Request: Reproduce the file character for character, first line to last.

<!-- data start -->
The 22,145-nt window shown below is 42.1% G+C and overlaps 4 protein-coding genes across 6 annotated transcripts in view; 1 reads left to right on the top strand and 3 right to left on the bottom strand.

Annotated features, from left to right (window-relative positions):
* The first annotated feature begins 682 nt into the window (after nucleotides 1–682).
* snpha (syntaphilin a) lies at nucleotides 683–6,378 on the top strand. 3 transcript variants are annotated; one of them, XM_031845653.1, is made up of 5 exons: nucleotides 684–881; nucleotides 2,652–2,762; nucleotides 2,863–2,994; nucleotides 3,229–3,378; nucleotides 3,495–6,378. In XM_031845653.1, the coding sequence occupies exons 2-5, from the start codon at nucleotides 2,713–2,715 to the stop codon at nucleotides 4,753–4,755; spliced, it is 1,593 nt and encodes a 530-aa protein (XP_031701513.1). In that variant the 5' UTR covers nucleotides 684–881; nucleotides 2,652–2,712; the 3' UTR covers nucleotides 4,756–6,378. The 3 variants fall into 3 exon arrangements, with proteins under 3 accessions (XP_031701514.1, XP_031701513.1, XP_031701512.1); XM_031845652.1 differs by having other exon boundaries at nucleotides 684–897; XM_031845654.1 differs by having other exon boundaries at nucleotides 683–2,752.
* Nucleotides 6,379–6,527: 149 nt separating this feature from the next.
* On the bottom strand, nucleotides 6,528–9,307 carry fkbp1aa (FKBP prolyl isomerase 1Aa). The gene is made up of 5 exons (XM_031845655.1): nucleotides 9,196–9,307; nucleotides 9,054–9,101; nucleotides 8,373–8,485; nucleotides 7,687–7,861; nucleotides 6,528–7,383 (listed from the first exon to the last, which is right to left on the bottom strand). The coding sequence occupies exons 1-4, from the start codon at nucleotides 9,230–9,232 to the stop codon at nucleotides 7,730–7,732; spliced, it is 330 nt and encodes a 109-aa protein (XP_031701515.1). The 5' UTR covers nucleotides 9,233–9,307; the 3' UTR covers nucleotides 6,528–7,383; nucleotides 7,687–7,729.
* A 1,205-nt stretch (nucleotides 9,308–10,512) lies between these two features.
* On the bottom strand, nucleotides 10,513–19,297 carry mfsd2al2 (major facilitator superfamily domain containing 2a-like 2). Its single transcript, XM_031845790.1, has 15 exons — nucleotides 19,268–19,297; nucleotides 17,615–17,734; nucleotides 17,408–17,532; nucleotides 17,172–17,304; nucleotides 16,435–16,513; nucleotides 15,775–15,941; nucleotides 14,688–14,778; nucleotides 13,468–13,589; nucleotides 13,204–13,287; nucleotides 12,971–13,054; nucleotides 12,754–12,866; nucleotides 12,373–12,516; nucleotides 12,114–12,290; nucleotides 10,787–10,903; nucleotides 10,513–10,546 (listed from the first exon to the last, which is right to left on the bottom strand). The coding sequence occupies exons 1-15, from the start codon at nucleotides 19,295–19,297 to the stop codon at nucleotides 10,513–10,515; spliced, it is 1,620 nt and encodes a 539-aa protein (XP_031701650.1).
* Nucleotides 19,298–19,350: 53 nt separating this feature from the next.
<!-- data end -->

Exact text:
The 22,145-nt window shown below is 42.1% G+C and overlaps 4 protein-coding genes across 6 annotated transcripts in view; 1 reads left to right on the top strand and 3 right to left on the bottom strand.

Annotated features, from left to right (window-relative positions):
* The first annotated feature begins 682 nt into the window (after nucleotides 1–682).
* snpha (syntaphilin a) lies at nucleotides 683–6,378 on the top strand. 3 transcript variants are annotated; one of them, XM_031845653.1, is made up of 5 exons: nucleotides 684–881; nucleotides 2,652–2,762; nucleotides 2,863–2,994; nucleotides 3,229–3,378; nucleotides 3,495–6,378. In XM_031845653.1, the coding sequence occupies exons 2-5, from the start codon at nucleotides 2,713–2,715 to the stop codon at nucleotides 4,753–4,755; spliced, it is 1,593 nt and encodes a 530-aa protein (XP_031701513.1). In that variant the 5' UTR covers nucleotides 684–881; nucleotides 2,652–2,712; the 3' UTR covers nucleotides 4,756–6,378. The 3 variants fall into 3 exon arrangements, with proteins under 3 accessions (XP_031701514.1, XP_031701513.1, XP_031701512.1); XM_031845652.1 differs by having other exon boundaries at nucleotides 684–897; XM_031845654.1 differs by having other exon boundaries at nucleotides 683–2,752.
* Nucleotides 6,379–6,527: 149 nt separating this feature from the next.
* On the bottom strand, nucleotides 6,528–9,307 carry fkbp1aa (FKBP prolyl isomerase 1Aa). The gene is made up of 5 exons (XM_031845655.1): nucleotides 9,196–9,307; nucleotides 9,054–9,101; nucleotides 8,373–8,485; nucleotides 7,687–7,861; nucleotides 6,528–7,383 (listed from the first exon to the last, which is right to left on the bottom strand). The coding sequence occupies exons 1-4, from the start codon at nucleotides 9,230–9,232 to the stop codon at nucleotides 7,730–7,732; spliced, it is 330 nt and encodes a 109-aa protein (XP_031701515.1). The 5' UTR covers nucleotides 9,233–9,307; the 3' UTR covers nucleotides 6,528–7,383; nucleotides 7,687–7,729.
* A 1,205-nt stretch (nucleotides 9,308–10,512) lies between these two features.
* On the bottom strand, nucleotides 10,513–19,297 carry mfsd2al2 (major facilitator superfamily domain containing 2a-like 2). Its single transcript, XM_031845790.1, has 15 exons — nucleotides 19,268–19,297; nucleotides 17,615–17,734; nucleotides 17,408–17,532; nucleotides 17,172–17,304; nucleotides 16,435–16,513; nucleotides 15,775–15,941; nucleotides 14,688–14,778; nucleotides 13,468–13,589; nucleotides 13,204–13,287; nucleotides 12,971–13,054; nucleotides 12,754–12,866; nucleotides 12,373–12,516; nucleotides 12,114–12,290; nucleotides 10,787–10,903; nucleotides 10,513–10,546 (listed from the first exon to the last, which is right to left on the bottom strand). The coding sequence occupies exons 1-15, from the start codon at nucleotides 19,295–19,297 to the stop codon at nucleotides 10,513–10,515; spliced, it is 1,620 nt and encodes a 539-aa protein (XP_031701650.1).
* Nucleotides 19,298–19,350: 53 nt separating this feature from the next.